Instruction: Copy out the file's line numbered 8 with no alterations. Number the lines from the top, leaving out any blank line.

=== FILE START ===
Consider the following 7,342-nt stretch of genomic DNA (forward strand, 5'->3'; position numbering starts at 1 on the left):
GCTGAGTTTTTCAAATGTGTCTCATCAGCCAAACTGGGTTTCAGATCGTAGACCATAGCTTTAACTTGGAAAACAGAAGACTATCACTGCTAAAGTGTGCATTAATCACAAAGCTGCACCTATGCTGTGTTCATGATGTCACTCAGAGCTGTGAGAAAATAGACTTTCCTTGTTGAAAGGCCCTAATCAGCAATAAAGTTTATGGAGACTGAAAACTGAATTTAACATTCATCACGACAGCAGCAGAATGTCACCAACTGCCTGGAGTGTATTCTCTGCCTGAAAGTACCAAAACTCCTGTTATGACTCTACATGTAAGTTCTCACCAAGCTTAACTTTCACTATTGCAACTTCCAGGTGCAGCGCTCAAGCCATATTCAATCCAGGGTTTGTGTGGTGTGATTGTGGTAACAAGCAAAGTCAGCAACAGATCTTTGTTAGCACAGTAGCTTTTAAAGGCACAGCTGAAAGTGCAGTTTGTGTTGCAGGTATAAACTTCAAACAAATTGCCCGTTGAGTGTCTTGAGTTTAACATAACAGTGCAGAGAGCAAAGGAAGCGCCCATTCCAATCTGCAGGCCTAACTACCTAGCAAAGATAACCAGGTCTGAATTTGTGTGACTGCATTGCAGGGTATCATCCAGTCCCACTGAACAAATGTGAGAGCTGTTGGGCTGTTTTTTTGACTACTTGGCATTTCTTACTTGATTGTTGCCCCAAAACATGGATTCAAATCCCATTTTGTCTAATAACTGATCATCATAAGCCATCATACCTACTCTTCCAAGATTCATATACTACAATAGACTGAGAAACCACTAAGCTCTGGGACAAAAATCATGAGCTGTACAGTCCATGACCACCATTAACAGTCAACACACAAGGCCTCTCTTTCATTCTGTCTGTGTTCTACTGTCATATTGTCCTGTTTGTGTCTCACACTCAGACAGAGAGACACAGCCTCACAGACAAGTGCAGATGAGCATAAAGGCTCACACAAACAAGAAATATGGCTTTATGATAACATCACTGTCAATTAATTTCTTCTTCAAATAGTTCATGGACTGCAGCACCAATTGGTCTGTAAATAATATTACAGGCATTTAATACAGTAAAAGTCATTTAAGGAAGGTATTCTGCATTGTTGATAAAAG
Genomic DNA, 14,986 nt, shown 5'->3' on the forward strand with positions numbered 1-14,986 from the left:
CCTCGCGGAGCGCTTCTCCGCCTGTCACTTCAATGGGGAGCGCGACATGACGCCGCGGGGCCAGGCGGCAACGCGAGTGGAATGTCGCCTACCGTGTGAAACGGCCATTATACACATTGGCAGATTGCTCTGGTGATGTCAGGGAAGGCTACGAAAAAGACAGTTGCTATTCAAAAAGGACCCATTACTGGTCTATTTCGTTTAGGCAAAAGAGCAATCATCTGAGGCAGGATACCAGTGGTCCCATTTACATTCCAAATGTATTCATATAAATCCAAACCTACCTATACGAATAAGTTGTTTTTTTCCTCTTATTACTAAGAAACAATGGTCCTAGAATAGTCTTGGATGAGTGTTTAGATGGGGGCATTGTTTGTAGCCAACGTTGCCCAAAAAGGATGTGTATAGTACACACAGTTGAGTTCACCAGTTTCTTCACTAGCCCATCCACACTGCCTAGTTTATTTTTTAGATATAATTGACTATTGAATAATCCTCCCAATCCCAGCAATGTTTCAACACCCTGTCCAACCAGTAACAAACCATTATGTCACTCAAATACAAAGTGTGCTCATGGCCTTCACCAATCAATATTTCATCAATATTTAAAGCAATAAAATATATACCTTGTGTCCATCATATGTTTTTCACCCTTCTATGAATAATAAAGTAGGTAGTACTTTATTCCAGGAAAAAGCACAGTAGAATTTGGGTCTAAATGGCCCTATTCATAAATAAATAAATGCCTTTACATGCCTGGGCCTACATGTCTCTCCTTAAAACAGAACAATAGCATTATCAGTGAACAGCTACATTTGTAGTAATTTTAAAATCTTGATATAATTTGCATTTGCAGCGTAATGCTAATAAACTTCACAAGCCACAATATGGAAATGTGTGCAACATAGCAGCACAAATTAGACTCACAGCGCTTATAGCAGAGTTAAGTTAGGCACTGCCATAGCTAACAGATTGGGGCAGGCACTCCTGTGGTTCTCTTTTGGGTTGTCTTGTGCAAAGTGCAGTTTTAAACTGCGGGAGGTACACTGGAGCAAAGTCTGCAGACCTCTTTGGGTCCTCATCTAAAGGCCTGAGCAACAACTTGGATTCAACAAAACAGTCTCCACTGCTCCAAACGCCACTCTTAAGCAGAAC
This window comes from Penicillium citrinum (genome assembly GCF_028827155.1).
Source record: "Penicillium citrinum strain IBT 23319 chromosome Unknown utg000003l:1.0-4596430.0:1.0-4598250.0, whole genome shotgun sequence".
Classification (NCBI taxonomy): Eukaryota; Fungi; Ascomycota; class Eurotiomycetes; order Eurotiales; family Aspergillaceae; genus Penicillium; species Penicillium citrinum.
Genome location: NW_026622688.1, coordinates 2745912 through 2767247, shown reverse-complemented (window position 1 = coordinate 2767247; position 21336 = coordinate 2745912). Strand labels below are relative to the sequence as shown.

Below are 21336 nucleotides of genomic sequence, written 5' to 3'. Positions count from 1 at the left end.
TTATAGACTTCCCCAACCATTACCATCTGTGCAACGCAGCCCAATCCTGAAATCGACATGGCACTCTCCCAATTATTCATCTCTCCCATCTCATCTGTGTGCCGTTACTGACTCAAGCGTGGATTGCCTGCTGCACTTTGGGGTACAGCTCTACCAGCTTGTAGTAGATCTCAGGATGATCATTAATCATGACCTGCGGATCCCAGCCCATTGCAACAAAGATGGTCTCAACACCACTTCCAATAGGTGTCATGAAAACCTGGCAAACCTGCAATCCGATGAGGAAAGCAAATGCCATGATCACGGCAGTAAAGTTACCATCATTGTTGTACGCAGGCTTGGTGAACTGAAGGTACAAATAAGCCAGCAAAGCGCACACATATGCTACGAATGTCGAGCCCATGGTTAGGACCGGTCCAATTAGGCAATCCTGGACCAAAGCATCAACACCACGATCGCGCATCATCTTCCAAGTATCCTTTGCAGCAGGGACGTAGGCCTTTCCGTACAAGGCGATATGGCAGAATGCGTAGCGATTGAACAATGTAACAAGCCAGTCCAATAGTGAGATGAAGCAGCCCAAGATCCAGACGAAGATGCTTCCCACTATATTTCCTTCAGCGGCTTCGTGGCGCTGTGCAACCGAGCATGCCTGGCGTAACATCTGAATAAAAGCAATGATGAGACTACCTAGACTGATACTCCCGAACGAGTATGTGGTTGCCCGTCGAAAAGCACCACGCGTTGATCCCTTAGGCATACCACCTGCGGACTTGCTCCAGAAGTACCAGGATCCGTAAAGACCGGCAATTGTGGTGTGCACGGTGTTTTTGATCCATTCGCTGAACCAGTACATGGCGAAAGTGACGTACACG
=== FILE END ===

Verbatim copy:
Genome location: NW_026622688.1, coordinates 2745912 through 2767247, shown reverse-complemented (window position 1 = coordinate 2767247; position 21336 = coordinate 2745912). Strand labels below are relative to the sequence as shown.